Local Lepidoptera Population Explodes ...
Submitted by Art & Barb Straub
Have you ever had a butterfly kiss you? It was a common occurrence on the first day of astrological summer, 2020, if you were in the right place at the right time. To top it off, you can PUT yourself at the right place at the right time in this last week of June. The story began while gardening near Pumpkin Hill Road. Of a sudden, a medium sized blackish/brownish sepia-colored butterfly alighted, first on this storyteller’s arm, then in hair, then buzzed…not floated gently… about the body. Try to take a photo of a butterfly on your left wrist with camera in the right hand. More similar butterflies arrived, not lots, but enough to get one’s attention. To top it off, we had no idea which Lepidoptera befriended us.
Later in the day, reports arrived via Dean/Judy Hathaway who live along the banks of rural Rush River, Henderson. Dean inquired, “What kind of butterfly is friendly and numerous in the woods near our garden?” Soon thereafter, Steve/Mary Nesgoda, Pumpkin Hill Road, reported similar amorous butterflies observed at the intersection of Chatfield Drive and Salisbury Hill, northeast of Henderson; butterflies landing on shoulders, arms and heads…tame little grayish brown buzzers. Not doubting the observers’ reports for a moment, Sunday morning, second day of summer, found us at the base of Salisbury Hill. Our expression was total amazement as hundreds, if not thousands of the creatures landed about us, on the wet sands of a creek flowing from the hills and under the road; butterflies that flew through the windows of Frances the famous Ford Focus, then frantically attempted to escape. Along came Mark Kapsner and son, local residents, his response was, “Sure, they land on our nearby driveway when it’s wet.”
Finally, catching a photo of a busy four-winger which paused long enough to say “Hello,” , we hastened to the computer to discover that the kissing peacemakers were Hackberry Emperor Lepidoptera, found over much of the eastern United States. (“Exploring Minnesota Seasons.com”) These are members of the brushfooted butterflies which have both dark and light versions, whose larvae eat hackberry tree leaves. (Henderson/LeSueur area has many hackberry trees, unnoticed by most people.) Now the ‘kicker!’ The Emperor uses its green proboscis to suck up tree sap, urine , sweat, carrion, and even milkweed sap, leading one to ask, “Hmm, what were those explorers seeking on OUR bodies?”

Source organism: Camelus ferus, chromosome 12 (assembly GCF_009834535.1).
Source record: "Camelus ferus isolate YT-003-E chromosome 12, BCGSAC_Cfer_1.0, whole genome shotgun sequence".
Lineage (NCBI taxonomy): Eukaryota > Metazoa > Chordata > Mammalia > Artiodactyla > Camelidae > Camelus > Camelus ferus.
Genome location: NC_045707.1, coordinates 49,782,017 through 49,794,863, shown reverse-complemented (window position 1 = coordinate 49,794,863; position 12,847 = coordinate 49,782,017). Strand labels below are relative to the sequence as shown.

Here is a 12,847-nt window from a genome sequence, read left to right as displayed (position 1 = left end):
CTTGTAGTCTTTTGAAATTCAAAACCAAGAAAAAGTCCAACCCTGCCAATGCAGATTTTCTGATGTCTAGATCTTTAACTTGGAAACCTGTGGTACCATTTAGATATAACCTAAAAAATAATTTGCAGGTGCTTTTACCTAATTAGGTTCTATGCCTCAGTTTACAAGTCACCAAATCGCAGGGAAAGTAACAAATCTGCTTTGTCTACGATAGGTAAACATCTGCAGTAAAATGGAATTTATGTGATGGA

Over the weekend, gentle welcome precipitation arrived for summer’s onset making conditions perfect for pulling weeds. Grubbing along on all fours as one ‘hilled’ potatoes, an unwelcome visitor was encountered, nose to nose, eye to eye, major pest of insect world, deadly enemy of the spud lover. Hot humid weather brings the adult Colorado Potato Beetle scurrying onto potato culture aiming to seize and conquer said patch. This innocuous yellow-orange beast, a half inch in length, will destroy a potato crop or at least reduce yields in but a short time. The encounter brought back fond farm memories of hot and humid June days plucking potato beetle adults and eggs from chlorphyll filled leaves, and dropping the bug into a can of kerosene or soapy water as proof to parents of doing one’s part in running a farm.
The larvae of the pestiferous creature, in numbers, can quickly defoliate potato, tomato and pepper plants, cutting down on a rural family’s chances of winter survival. The bug larva may overwinter in soil infested the previous year, or fly in from a neighbor’s garden. When ‘squished,’ it give off a foul smell, and may deliver a painful bite…not venomous, but leaving an ‘owee.’ Toads, birds, and other earthen creatures relish them, and while visiting Vern Bienfang’s Garden of Eden last week, we found a peacock on guard duty, staving off invasions by any stray carnivorous insects. In earlier times, chickens and ducks were invited into gardens to glean insects, thus eliminating use of chemicals.
Say the word, ichumenon ten times as fast as you can. Did that tie your tongue in knots? When Roger and Lorraine Just phone, you know that excitement is brewing. Situated in their rural yard miles west of Henderson is a beautiful maple tree. For some time, the Justs have noticed insect activity at the base of said tree… activity of large weird insects. Sure enough, Icumenon (Ichenumonid wasps) were active. These vicious looking yet harmless insects are doing what their species is intended for, laying eggs in the larvae of destructive insects well inside the bark of a victimized tree. This wasp species has a long ovipositor at the end of its abdomen. It inserts the thin weapon into the tree and lays an egg into the soft body of the prey, an insect named a ‘horntail’, which attacks and eventually destroys trees. Leave it to Lorraine and Roger, who both note and enjoy miracles of nature which many others miss. Next week, how many baby opossums (joeys) might a female (jill) have at one time?